Identifying Herpes Rash
Herpes rash doesn’t only occur around the genitalia. In fact, it is quite possible to get a herpes rash on another part of your body. Even more disturbing for those of us who are single and enjoying ourselves on the dating circuit is the fact that as many as one in four Americans may carry the herpes virus and that most may not even know they have it.
Consider this statistic from the Centers for Disease Control, the government agency responsible for tracking contagious diseases. According to the CDC, one in ten adults aged 20-29 report having the herpes virus. This statistic only measures those that know and report that they have the virus, however. Strong evidence suggests that more than twice as much as twice that many carry the virus unknowingly because either they have not noticed any symptoms, or if they have, they misdiagnosed their symptoms.
Part of the reason that herpes sometimes goes undiagnosed or misdiagnosed is because sometimes the initial symptoms don’t occur in the way people would expect and because the virus sometimes has a dormancy period before it first comes into full bloom. Of course, sometimes the infected person is simply in denial of the obvious.
Classic Herpes Symptoms
Although many of those who have herpes are virtually asymptomatic, many experience the classic herpes symptoms. The textbook herpes sufferer presents with a grouping of pea sized pus-containing bubbles on the surface of the pubic area. These bubbles turn into painful lesions that form a hardened outer layer before returning to normal after a couple of weeks.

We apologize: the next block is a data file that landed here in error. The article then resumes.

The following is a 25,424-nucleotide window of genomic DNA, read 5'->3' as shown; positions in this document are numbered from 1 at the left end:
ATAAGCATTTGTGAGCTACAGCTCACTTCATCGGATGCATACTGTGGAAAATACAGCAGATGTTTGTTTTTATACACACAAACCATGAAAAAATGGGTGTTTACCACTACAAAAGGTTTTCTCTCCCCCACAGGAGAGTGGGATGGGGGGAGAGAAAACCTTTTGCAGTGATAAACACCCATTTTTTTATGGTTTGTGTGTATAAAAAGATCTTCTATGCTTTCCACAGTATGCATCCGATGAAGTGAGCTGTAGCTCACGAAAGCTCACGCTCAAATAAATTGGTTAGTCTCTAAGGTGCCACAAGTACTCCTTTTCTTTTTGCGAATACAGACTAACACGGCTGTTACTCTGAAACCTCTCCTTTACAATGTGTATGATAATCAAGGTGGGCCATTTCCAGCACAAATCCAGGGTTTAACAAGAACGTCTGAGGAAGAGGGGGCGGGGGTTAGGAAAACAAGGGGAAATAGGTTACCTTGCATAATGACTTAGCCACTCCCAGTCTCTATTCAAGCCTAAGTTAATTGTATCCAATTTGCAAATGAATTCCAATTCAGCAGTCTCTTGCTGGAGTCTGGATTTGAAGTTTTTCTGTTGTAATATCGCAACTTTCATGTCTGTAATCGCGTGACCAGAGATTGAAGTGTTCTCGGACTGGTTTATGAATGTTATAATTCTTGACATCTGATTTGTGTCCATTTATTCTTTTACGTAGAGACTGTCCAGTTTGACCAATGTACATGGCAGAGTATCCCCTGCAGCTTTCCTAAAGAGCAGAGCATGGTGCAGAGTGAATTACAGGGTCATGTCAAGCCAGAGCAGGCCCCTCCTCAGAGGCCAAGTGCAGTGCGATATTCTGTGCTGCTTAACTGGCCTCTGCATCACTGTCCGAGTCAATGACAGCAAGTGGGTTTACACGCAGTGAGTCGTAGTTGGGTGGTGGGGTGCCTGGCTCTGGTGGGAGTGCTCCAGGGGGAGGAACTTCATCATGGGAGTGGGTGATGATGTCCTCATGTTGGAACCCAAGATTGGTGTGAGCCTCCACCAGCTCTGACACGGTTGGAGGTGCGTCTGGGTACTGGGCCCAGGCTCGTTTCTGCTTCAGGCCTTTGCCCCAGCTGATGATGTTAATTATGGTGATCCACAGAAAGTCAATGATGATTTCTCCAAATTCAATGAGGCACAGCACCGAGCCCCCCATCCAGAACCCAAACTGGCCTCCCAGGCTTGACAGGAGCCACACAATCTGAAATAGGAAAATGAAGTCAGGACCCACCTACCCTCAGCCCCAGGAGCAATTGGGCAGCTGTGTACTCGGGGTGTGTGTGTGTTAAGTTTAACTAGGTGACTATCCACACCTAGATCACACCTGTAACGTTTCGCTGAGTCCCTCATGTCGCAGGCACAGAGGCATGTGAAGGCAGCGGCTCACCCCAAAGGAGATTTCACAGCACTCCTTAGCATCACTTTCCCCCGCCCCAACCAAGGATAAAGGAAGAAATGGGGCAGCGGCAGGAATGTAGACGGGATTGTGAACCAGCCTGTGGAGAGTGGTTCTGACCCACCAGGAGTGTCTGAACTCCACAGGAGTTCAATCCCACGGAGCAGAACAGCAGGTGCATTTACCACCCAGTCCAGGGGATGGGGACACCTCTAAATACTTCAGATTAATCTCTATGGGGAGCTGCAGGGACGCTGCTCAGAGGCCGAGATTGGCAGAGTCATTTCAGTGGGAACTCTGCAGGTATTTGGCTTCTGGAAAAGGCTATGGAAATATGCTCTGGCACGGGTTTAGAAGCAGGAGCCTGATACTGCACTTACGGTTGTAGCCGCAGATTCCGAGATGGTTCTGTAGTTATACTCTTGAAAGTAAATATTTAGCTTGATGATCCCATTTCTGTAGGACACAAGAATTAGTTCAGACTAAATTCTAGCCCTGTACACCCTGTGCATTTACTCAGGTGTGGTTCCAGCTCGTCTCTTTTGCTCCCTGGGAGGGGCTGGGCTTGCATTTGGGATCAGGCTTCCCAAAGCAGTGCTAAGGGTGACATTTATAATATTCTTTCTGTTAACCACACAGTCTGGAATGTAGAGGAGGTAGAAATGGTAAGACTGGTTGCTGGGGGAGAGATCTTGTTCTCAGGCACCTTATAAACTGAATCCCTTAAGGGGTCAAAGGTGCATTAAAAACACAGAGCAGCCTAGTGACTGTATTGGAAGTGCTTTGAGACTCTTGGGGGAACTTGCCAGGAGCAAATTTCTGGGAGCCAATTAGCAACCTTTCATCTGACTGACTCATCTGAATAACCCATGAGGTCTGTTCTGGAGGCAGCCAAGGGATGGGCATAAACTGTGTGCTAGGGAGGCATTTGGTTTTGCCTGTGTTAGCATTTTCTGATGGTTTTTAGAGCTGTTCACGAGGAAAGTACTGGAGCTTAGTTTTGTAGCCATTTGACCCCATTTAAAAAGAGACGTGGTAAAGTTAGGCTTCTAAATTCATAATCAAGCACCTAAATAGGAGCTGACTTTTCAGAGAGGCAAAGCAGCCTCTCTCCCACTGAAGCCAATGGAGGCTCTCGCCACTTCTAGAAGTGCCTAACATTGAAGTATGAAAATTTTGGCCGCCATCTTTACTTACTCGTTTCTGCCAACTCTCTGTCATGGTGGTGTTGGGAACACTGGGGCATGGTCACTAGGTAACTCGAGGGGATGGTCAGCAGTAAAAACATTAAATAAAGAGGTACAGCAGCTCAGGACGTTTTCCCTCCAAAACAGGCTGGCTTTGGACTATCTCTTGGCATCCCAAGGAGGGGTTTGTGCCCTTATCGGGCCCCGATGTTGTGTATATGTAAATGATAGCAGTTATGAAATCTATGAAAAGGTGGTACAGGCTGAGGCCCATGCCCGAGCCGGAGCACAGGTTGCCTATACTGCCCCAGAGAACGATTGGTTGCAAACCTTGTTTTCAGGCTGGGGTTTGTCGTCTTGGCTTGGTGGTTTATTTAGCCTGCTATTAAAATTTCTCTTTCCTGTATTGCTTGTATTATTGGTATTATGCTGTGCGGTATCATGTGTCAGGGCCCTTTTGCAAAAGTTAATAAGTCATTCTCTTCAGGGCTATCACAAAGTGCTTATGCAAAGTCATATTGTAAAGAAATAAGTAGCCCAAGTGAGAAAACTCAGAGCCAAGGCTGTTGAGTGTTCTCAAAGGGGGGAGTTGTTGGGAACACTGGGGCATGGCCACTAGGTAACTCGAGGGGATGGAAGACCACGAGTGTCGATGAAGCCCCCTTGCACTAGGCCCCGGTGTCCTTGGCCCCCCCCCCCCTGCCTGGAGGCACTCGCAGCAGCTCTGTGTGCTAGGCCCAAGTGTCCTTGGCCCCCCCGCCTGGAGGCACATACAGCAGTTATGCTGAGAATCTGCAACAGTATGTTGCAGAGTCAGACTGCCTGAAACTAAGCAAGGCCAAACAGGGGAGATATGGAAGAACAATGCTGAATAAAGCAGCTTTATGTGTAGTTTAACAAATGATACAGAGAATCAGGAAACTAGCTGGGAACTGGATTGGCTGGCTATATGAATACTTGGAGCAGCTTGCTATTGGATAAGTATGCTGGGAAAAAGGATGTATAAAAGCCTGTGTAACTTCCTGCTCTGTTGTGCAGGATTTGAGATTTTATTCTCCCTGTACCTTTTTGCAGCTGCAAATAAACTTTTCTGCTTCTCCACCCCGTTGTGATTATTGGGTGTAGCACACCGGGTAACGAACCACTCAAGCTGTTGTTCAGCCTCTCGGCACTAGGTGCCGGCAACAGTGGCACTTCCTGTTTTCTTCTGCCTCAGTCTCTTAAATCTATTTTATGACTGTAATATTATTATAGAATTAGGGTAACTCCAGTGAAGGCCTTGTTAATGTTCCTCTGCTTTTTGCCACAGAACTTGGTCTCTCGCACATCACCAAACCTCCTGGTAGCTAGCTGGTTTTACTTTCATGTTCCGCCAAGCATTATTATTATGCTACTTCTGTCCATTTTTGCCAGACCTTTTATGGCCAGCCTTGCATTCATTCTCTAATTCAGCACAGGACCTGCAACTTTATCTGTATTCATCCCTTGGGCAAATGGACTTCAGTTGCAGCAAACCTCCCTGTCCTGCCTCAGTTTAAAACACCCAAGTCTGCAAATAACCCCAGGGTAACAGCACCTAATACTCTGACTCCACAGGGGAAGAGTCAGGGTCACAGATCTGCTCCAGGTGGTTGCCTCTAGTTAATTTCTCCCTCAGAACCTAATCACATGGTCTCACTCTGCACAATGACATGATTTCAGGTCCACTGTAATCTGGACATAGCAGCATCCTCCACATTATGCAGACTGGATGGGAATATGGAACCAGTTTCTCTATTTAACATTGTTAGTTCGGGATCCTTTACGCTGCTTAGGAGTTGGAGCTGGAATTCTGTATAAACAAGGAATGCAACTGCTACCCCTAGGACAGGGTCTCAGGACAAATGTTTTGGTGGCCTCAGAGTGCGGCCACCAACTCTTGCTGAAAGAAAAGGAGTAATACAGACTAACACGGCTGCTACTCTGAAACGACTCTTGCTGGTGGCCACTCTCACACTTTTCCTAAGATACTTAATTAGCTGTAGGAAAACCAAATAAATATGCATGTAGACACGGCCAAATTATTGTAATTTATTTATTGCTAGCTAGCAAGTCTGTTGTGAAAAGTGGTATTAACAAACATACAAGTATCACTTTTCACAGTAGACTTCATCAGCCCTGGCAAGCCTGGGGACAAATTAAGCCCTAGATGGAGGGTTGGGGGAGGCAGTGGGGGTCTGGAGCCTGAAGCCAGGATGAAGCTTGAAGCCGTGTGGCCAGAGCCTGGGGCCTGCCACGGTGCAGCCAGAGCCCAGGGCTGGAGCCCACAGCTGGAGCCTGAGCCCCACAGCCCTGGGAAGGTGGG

A percentage of sufferers present with only a herpes rash that looks somewhat like acne except for its genital location. Some present with discomfort while peeing, while women often complain of having an unexplained discharge from their private parts.
Typically, it takes about a week after infection for the first signs of herpes to show up. Often the sufferer will think they have the flu and may miss the increased size of the lymph glands on his or her lower regions. Most herpes sufferers report that their initial encounters with the virus symptoms were by far the worst. The body tends to adjust to the virus over time making the active periods shorter and the symptoms milder.
Once herpes sets in, it comes and goes unpredictably, though the typical herpes sufferer has four to five outbreaks per year. Usually, just prior to an active period, the sufferer will notice feeling a bit of mild irritation. They may perhaps even get a sizzling sensation around the genitals—although these can also turn to outright pain.
Sometimes the symptoms do not follow the “textbook” pattern, often leading sufferers into a false sense of comfort. A common occurrence, for example, is to experience the herpes rash on the legs or buttocks instead of on the genitalia.
What is the herpes rash like when it is on the buttocks or thighs?
The symptoms are actually much the same as when they present on the pubic surface. Typically, you will begin with a rash or bumps on the effected surface within a week of infection. The rash will develop into uncomfortable pus-filled lesions and that will harden and then disappear after a couple of weeks. Often the sufferer will get a series of flu-like symptoms accompanying this rash. Typically, these will include head and body pain, feeling like you want to throw up, actual regurgitation and abnormally high body temperature. Discomfort peeing and unexplained vaginal discharge are still possible even if the pubic area seems clear of rash or lesions. If the sufferer palpates his or her inner thighs, he may notice his genital lymph glands are swollen.
To truly confirm that the person has herpes however, the sufferer must contact a doctor for a test for STDs.